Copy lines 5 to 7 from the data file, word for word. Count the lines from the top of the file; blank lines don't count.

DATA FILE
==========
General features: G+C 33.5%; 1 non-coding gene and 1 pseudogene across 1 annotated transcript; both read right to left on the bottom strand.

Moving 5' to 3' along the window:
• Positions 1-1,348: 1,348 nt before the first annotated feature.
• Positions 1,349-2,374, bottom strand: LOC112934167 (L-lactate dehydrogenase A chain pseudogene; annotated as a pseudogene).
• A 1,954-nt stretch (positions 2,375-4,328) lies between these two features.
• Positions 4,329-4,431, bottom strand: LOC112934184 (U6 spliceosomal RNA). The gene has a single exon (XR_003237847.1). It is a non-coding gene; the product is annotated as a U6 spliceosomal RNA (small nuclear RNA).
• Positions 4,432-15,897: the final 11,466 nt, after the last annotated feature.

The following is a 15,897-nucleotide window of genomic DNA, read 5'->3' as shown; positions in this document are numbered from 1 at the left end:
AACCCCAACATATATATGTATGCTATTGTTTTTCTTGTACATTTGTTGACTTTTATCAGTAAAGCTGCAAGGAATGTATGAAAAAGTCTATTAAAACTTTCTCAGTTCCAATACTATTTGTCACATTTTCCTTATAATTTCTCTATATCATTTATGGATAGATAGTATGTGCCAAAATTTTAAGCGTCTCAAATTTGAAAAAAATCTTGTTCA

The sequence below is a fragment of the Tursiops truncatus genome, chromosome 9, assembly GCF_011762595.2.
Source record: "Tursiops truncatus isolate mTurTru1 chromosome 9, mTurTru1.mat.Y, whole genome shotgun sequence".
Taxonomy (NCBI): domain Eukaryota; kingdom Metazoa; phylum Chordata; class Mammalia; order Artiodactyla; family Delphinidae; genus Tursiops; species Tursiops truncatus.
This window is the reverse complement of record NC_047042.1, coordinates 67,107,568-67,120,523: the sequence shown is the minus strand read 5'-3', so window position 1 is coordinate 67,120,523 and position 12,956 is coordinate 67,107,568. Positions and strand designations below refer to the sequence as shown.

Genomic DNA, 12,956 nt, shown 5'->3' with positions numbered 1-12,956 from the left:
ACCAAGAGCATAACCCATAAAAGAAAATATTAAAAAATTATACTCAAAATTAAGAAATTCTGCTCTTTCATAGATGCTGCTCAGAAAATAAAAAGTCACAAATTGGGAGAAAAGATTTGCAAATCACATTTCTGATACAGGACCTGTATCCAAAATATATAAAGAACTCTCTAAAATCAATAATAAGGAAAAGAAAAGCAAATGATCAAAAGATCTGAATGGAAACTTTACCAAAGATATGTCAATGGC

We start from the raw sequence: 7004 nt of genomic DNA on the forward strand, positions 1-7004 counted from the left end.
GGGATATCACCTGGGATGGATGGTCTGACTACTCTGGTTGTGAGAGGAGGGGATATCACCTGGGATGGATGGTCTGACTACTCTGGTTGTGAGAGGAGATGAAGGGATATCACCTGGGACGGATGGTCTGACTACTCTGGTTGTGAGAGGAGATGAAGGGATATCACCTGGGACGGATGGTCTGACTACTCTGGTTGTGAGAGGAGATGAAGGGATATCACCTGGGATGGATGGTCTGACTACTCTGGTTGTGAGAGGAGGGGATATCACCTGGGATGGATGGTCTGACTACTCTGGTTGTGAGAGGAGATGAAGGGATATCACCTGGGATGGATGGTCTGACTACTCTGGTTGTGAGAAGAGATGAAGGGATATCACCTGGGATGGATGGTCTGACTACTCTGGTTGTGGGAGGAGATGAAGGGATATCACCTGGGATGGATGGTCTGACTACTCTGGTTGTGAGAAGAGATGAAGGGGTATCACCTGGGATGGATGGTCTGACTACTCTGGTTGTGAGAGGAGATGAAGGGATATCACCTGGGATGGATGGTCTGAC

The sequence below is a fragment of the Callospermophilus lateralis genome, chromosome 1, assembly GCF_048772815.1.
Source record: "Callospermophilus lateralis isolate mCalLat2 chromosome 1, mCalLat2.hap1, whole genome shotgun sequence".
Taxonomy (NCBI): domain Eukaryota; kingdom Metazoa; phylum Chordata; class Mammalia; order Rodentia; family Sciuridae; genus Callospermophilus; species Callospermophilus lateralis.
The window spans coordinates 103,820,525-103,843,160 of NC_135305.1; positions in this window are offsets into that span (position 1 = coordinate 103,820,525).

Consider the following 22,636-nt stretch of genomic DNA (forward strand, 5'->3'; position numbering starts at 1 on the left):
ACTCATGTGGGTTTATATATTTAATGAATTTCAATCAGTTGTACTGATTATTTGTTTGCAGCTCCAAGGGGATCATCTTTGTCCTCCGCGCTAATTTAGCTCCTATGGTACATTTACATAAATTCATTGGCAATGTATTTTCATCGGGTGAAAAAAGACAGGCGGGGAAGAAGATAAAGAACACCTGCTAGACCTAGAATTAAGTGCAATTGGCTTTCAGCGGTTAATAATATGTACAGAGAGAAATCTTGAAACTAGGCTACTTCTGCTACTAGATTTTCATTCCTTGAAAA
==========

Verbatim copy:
• A 1,954-nt stretch (positions 2,375-4,328) lies between these two features.
• Positions 4,329-4,431, bottom strand: LOC112934184 (U6 spliceosomal RNA). The gene has a single exon (XR_003237847.1). It is a non-coding gene; the product is annotated as a U6 spliceosomal RNA (small nuclear RNA).
• Positions 4,432-15,897: the final 11,466 nt, after the last annotated feature.